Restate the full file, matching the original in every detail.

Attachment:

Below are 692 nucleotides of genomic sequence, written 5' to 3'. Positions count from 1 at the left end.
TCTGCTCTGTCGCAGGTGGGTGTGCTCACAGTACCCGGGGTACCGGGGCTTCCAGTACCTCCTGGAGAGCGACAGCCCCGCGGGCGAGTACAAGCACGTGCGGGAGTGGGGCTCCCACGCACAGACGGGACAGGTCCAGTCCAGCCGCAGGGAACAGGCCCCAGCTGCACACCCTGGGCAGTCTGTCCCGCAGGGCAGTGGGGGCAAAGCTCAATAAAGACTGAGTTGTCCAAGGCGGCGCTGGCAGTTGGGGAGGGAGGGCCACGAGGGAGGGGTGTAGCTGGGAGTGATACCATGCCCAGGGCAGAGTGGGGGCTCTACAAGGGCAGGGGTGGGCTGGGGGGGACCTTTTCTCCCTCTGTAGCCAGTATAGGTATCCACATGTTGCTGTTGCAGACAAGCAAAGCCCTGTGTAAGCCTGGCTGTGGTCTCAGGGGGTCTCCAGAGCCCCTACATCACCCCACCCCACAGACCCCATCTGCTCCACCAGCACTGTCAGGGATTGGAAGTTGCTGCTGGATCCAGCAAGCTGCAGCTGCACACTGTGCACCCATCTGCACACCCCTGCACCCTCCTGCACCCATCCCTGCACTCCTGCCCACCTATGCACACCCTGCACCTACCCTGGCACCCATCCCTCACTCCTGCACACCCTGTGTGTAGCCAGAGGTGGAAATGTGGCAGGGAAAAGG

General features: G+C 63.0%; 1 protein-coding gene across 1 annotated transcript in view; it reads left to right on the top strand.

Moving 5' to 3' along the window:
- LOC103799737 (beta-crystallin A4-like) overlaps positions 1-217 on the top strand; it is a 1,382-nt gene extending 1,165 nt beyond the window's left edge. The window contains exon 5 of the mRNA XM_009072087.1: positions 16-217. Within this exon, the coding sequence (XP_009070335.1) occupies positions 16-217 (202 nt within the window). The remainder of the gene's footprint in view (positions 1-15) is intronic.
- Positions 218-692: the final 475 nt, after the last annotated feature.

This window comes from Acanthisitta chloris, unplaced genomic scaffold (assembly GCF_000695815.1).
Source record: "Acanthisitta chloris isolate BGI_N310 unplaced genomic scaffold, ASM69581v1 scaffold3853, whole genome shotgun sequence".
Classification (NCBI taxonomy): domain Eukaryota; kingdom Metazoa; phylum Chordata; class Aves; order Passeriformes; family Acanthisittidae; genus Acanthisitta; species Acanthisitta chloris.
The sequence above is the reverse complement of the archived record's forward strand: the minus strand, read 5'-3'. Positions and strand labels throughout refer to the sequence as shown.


Below are 692 nucleotides of genomic sequence, written 5' to 3'. Positions count from 1 at the left end.
TCTGCTCTGTCGCAGGTGGGTGTGCTCACAGTACCCGGGGTACCGGGGCTTCCAGTACCTCCTGGAGAGCGACAGCCCCGCGGGCGAGTACAAGCACGTGCGGGAGTGGGGCTCCCACGCACAGACGGGACAGGTCCAGTCCAGCCGCAGGGAACAGGCCCCAGCTGCACACCCTGGGCAGTCTGTCCCGCAGGGCAGTGGGGGCAAAGCTCAATAAAGACTGAGTTGTCCAAGGCGGCGCTGGCAGTTGGGGAGGGAGGGCCACGAGGGAGGGGTGTAGCTGGGAGTGATACCATGCCCAGGGCAGAGTGGGGGCTCTACAAGGGCAGGGGTGGGCTGGGGGGGACCTTTTCTCCCTCTGTAGCCAGTATAGGTATCCACATGTTGCTGTTGCAGACAAGCAAAGCCCTGTGTAAGCCTGGCTGTGGTCTCAGGGGGTCTCCAGAGCCCCTACATCACCCCACCCCACAGACCCCATCTGCTCCACCAGCACTGTCAGGGATTGGAAGTTGCTGCTGGATCCAGCAAGCTGCAGCTGCACACTGTGCACCCATCTGCACACCCCTGCACCCTCCTGCACCCATCCCTGCACTCCTGCCCACCTATGCACACCCTGCACCTACCCTGGCACCCATCCCTCACTCCTGCACACCCTGTGTGTAGCCAGAGGTGGAAATGTGGCAGGGAAAAGG

General features: G+C 63.0%; 1 protein-coding gene across 1 annotated transcript in view; it reads left to right on the top strand.

Moving 5' to 3' along the window:
- LOC103799737 (beta-crystallin A4-like) overlaps positions 1-217 on the top strand; it is a 1,382-nt gene extending 1,165 nt beyond the window's left edge. The window contains exon 5 of the mRNA XM_009072087.1: positions 16-217. Within this exon, the coding sequence (XP_009070335.1) occupies positions 16-217 (202 nt within the window). The remainder of the gene's footprint in view (positions 1-15) is intronic.
- Positions 218-692: the final 475 nt, after the last annotated feature.

This window comes from Acanthisitta chloris, unplaced genomic scaffold (assembly GCF_000695815.1).
Source record: "Acanthisitta chloris isolate BGI_N310 unplaced genomic scaffold, ASM69581v1 scaffold3853, whole genome shotgun sequence".
Classification (NCBI taxonomy): domain Eukaryota; kingdom Metazoa; phylum Chordata; class Aves; order Passeriformes; family Acanthisittidae; genus Acanthisitta; species Acanthisitta chloris.
The sequence above is the reverse complement of the archived record's forward strand: the minus strand, read 5'-3'. Positions and strand labels throughout refer to the sequence as shown.